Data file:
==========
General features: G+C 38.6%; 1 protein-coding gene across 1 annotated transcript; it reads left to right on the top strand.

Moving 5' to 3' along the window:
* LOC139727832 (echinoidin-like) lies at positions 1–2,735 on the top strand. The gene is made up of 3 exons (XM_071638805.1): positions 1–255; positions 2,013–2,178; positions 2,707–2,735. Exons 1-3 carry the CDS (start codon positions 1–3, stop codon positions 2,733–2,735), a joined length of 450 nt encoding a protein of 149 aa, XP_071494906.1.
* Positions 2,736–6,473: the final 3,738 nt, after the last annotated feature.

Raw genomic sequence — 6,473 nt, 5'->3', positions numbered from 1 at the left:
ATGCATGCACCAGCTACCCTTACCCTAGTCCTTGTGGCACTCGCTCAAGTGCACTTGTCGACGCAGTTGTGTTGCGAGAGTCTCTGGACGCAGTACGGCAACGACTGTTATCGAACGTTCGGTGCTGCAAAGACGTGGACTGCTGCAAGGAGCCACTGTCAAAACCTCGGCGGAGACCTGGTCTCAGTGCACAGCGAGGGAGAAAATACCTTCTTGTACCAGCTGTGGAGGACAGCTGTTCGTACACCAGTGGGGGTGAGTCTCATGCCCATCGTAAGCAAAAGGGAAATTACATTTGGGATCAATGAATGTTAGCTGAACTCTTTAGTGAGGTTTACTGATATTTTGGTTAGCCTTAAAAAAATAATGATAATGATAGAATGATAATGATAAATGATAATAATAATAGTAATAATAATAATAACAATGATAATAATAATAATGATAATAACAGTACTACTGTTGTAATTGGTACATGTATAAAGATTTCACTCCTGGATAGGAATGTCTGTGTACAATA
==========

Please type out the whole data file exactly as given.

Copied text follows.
General features: G+C 38.6%; 1 protein-coding gene across 1 annotated transcript; it reads left to right on the top strand.

Moving 5' to 3' along the window:
* LOC139727832 (echinoidin-like) lies at positions 1–2,735 on the top strand. The gene is made up of 3 exons (XM_071638805.1): positions 1–255; positions 2,013–2,178; positions 2,707–2,735. Exons 1-3 carry the CDS (start codon positions 1–3, stop codon positions 2,733–2,735), a joined length of 450 nt encoding a protein of 149 aa, XP_071494906.1.
* Positions 2,736–6,473: the final 3,738 nt, after the last annotated feature.

Raw genomic sequence — 6,473 nt, 5'->3', positions numbered from 1 at the left:
ATGCATGCACCAGCTACCCTTACCCTAGTCCTTGTGGCACTCGCTCAAGTGCACTTGTCGACGCAGTTGTGTTGCGAGAGTCTCTGGACGCAGTACGGCAACGACTGTTATCGAACGTTCGGTGCTGCAAAGACGTGGACTGCTGCAAGGAGCCACTGTCAAAACCTCGGCGGAGACCTGGTCTCAGTGCACAGCGAGGGAGAAAATACCTTCTTGTACCAGCTGTGGAGGACAGCTGTTCGTACACCAGTGGGGGTGAGTCTCATGCCCATCGTAAGCAAAAGGGAAATTACATTTGGGATCAATGAATGTTAGCTGAACTCTTTAGTGAGGTTTACTGATATTTTGGTTAGCCTTAAAAAAATAATGATAATGATAGAATGATAATGATAAATGATAATAATAATAGTAATAATAATAATAACAATGATAATAATAATAATGATAATAACAGTACTACTGTTGTAATTGGTACATGTATAAAGATTTCACTCCTGGATAGGAATGTCTGTGTACAATA